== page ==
Mount Mitchell is the highest peak of the Appalachian Mountains and the highest peak in mainland eastern North America. It is located near Burnsville in Yancey County, North Carolina, in the Black Mountain subrange of the Appalachians, and about 19 miles northeast of Asheville. It is protected by Mount Mitchell State Park and surrounded by the Pisgah National Forest. Mount Mitchell's elevation is 6,684 feet above sea level.
The mountain was named after Elisha Mitchell, a professor at the University of North Carolina, who first explored the Black Mountain region in 1835, and determined that the height of the range exceeded by several hundred feet that of Mount Washington in New Hampshire, commonly thought at the time to be the highest point east of the Rocky Mountains. Mitchell fell to his death at nearby Mitchell Falls in 1857, having returned to verify his earlier measurements.
A 4.6-mile (7.4 km) road connects the scenic Blue Ridge Parkway to a parking lot where a steep paved 980-foot (300 m) trail leads through a conifer forest to the summit. The 40-foot (12 m) stone observation tower on the summit was torn down in late 2006. A new observation deck was constructed and opened to visitors in January 2009. Also on the summit is the tomb of Dr. Mitchell.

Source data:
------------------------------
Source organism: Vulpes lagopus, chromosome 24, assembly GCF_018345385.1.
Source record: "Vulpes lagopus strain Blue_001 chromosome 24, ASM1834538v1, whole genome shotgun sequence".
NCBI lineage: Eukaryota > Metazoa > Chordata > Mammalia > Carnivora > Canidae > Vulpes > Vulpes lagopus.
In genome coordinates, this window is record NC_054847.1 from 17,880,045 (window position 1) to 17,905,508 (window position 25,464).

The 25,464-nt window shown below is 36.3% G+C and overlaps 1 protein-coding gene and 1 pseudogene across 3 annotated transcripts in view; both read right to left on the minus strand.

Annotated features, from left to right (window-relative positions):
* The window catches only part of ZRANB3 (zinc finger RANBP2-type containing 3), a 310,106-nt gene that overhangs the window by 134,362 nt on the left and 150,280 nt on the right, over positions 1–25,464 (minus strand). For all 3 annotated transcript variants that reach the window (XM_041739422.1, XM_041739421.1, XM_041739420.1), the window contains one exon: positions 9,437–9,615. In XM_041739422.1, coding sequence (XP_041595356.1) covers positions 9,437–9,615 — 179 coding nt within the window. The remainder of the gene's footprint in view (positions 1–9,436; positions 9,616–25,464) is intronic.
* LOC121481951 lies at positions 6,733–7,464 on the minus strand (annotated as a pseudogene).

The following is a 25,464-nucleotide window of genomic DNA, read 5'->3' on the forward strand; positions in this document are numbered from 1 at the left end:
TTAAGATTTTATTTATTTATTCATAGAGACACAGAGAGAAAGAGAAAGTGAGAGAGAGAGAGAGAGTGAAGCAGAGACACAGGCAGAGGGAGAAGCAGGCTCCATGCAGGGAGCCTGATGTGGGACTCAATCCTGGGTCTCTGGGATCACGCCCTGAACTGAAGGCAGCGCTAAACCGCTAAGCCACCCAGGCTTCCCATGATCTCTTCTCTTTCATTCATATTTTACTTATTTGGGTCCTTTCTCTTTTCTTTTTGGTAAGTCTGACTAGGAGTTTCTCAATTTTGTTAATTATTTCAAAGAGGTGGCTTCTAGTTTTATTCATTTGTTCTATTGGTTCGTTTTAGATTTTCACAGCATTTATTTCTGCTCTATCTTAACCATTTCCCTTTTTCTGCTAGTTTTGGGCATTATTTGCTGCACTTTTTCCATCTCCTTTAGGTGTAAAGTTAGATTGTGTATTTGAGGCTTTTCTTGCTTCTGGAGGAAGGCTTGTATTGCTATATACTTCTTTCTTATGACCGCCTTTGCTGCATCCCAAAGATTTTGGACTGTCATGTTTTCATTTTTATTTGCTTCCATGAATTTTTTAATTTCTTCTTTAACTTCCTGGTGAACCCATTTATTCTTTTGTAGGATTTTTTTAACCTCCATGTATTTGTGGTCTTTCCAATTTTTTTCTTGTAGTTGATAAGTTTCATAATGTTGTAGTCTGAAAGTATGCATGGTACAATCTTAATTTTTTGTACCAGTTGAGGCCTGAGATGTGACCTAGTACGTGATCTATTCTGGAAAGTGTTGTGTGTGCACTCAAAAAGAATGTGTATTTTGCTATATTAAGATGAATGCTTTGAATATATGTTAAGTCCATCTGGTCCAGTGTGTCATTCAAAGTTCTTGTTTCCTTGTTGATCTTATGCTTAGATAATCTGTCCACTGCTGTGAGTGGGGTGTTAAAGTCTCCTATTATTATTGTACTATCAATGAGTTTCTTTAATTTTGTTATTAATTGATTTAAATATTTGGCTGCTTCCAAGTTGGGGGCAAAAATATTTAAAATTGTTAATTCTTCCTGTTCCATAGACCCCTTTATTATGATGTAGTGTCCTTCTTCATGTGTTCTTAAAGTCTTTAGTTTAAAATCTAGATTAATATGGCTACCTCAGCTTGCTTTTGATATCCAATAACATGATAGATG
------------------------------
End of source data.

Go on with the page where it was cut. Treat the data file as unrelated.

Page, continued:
The summit area of Mount Mitchell is marked by a humid continental climate with mild summers and long, moderately cold winters, being more similar to southeastern Canada than the southeastern U.S. The monthly daily average temperature ranges from 25.2 °F (−3.8 °C) in January to 59.1 °F (15.1 °C) in July. The coldest temperature ever recorded in the state occurred there on January 21, 1985 when it fell to −34 °F (−37 °C), during a severe cold spell that brought freezing temperatures as far south as Miami.